Thursday, July 22, 2010

Shining Stars of Davida: Deborah, the Wet Nurse of Rebecca

God commanded Jacob to leave Shechem, where Simon and Levi made Jacob “odious among the inhabitants of the land” (Gen. 34:30) by killing out the entire city in revenge for Dina’s rape. Right after he arrived in Beit El (aka Beth El and Bais Kel), the Torah mentions a seemingly random detail: “Deborah, the wet nurse of Rebecca, died, and she was buried below Beit El, below the plain; and [Jacob] named it Allon Bakhut.” This is the first and last time Deborah is mentioned; other than this one verse, we know nothing about her.

Many commentators fill in the blanks about this mysterious woman. The text explicitly states that Deborah was Rebecca’s wet nurse. Typically, a wet nurse is simply a woman hired to nurse a baby if the mother cannot, or chooses not to. However, Aiden Zemirah, author of the novel Rebekah: Lady of the Negev, interprets Deborah and Rebecca’s relationship entirely differently. Zemirah construes that Deborah was indeed Rebecca’s nurse, but the job description was more of an eternal friend. Because of Rebecca’s lack of sisters, she and Deborah became very close.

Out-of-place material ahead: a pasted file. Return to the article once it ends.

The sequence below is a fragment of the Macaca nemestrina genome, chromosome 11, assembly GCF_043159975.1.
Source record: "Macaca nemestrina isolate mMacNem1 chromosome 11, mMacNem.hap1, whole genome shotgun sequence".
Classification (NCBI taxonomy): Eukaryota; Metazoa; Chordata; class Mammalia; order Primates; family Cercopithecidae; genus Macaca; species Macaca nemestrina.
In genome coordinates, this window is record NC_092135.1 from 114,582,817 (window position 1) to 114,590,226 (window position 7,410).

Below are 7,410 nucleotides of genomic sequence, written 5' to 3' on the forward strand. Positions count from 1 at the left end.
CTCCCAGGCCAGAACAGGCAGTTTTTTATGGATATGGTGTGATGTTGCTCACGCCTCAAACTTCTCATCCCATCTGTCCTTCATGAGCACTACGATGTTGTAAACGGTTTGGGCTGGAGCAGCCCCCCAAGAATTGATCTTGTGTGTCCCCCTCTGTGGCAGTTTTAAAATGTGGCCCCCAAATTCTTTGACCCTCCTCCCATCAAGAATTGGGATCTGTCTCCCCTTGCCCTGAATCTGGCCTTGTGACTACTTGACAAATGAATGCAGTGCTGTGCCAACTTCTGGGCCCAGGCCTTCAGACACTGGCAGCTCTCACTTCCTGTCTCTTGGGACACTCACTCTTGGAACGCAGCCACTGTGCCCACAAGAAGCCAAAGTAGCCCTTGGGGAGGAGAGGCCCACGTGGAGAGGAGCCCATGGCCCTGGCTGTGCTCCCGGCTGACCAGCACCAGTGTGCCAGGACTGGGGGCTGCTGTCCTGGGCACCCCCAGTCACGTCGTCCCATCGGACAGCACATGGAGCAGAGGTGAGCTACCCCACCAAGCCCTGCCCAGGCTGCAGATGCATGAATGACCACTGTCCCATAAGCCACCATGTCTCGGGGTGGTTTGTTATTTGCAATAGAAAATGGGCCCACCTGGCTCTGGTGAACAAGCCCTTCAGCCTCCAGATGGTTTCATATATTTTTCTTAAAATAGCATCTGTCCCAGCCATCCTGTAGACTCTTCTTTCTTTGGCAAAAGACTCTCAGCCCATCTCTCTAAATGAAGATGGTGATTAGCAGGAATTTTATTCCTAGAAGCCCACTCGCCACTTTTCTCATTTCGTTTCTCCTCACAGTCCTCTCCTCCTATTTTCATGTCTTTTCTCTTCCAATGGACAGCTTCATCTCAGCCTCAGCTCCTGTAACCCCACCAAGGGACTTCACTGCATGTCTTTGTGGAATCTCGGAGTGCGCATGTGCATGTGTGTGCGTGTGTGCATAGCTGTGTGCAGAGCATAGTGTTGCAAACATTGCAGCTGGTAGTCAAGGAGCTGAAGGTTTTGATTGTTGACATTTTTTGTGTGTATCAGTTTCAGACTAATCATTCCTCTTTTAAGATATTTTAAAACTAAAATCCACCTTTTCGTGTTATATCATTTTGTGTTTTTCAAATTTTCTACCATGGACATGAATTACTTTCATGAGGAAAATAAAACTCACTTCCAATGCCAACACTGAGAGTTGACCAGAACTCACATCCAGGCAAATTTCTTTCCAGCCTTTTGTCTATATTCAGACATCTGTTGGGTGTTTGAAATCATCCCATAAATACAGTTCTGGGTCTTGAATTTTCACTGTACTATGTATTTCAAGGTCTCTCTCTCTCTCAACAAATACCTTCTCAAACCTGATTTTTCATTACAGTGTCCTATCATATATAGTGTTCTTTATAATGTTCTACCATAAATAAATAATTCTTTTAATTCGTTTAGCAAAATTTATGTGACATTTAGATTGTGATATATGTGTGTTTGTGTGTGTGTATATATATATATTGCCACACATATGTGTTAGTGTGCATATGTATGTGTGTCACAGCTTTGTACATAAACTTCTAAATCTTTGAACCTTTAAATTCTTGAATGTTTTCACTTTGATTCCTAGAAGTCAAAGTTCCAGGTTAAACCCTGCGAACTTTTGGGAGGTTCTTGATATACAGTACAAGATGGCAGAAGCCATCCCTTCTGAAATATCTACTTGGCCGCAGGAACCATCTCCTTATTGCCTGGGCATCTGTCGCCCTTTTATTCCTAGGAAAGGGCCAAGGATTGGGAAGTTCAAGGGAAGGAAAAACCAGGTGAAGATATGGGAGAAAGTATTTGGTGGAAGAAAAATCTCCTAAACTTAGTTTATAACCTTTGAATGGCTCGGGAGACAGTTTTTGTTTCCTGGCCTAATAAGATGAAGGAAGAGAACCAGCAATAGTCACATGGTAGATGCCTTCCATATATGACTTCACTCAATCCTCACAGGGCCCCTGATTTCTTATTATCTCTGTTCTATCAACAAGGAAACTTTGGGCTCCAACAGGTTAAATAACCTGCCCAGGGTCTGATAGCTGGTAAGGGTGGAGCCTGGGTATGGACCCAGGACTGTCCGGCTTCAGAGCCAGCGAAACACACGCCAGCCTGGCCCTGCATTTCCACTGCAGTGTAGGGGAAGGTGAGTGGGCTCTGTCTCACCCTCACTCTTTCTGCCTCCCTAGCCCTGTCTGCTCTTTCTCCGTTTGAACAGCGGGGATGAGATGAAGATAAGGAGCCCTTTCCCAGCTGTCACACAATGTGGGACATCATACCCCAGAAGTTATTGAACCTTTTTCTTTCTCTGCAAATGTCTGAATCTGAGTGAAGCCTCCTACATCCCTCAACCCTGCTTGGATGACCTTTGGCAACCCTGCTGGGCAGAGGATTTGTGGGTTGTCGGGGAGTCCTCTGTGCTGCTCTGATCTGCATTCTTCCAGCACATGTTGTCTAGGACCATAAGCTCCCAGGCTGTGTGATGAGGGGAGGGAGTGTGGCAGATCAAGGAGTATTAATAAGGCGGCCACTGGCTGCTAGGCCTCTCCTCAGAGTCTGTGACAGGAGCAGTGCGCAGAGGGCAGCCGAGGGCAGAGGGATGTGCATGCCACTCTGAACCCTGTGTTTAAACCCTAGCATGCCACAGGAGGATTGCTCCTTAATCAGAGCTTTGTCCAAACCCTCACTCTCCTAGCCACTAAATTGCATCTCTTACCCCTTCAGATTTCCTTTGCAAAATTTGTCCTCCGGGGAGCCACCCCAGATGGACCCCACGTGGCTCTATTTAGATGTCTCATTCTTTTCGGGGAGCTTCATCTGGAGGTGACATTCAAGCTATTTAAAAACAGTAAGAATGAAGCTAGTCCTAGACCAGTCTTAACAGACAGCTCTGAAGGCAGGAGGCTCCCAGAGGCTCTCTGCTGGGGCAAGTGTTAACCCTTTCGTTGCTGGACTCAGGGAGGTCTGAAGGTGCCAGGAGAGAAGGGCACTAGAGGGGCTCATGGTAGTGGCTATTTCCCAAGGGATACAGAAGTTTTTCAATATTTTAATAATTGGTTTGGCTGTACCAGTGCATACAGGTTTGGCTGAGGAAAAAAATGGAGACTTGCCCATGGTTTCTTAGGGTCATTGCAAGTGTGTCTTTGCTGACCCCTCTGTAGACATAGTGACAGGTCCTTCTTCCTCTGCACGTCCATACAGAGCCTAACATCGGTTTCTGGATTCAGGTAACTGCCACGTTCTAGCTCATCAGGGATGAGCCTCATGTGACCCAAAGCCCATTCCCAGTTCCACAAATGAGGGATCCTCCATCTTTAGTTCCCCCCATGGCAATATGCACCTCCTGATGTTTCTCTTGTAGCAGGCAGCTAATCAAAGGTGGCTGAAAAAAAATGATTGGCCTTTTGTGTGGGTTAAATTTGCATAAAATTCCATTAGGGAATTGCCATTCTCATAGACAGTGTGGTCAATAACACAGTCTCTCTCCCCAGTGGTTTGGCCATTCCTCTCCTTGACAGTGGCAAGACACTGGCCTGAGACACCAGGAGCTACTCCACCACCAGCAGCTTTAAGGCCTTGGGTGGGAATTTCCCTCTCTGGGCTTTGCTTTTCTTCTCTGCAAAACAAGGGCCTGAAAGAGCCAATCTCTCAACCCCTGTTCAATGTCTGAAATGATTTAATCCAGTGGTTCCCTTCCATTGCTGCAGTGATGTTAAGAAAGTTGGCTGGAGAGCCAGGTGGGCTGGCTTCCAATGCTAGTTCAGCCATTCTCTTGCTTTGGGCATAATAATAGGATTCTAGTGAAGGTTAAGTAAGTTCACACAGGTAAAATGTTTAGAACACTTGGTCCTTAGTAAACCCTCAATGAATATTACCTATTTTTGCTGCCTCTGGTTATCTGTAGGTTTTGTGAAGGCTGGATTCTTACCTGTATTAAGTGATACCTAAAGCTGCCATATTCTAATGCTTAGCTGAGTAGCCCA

While we may know who she is, the question still remains as to why she was with Jacob’s household if she was Rebecca’s companion. When Rebecca heard that Rachel was pregnant, she wanted the favorite wife of her favorite son to have the best care possible, so she sent the nurse who she thought the highest of: Deborah.

Deborah, however, was far from young. Rebecca was in her 140s, and Deborah was older than her (by eight years, in Aiden Zemirah’s interpretation). The long journey to Beit El exhausted her, and she died soon after she joined Jacob’s household, before Rachel gave birth. Nurses and those educated in healing were venerated at that time, and no doubt Deborah’s loss would have been highly mourned by Jacob’s family. According to Rashi, Jacob buried her underneath a plain on the incline of a mountain, and called it Allon Bakhut, which literally means the tree of tears.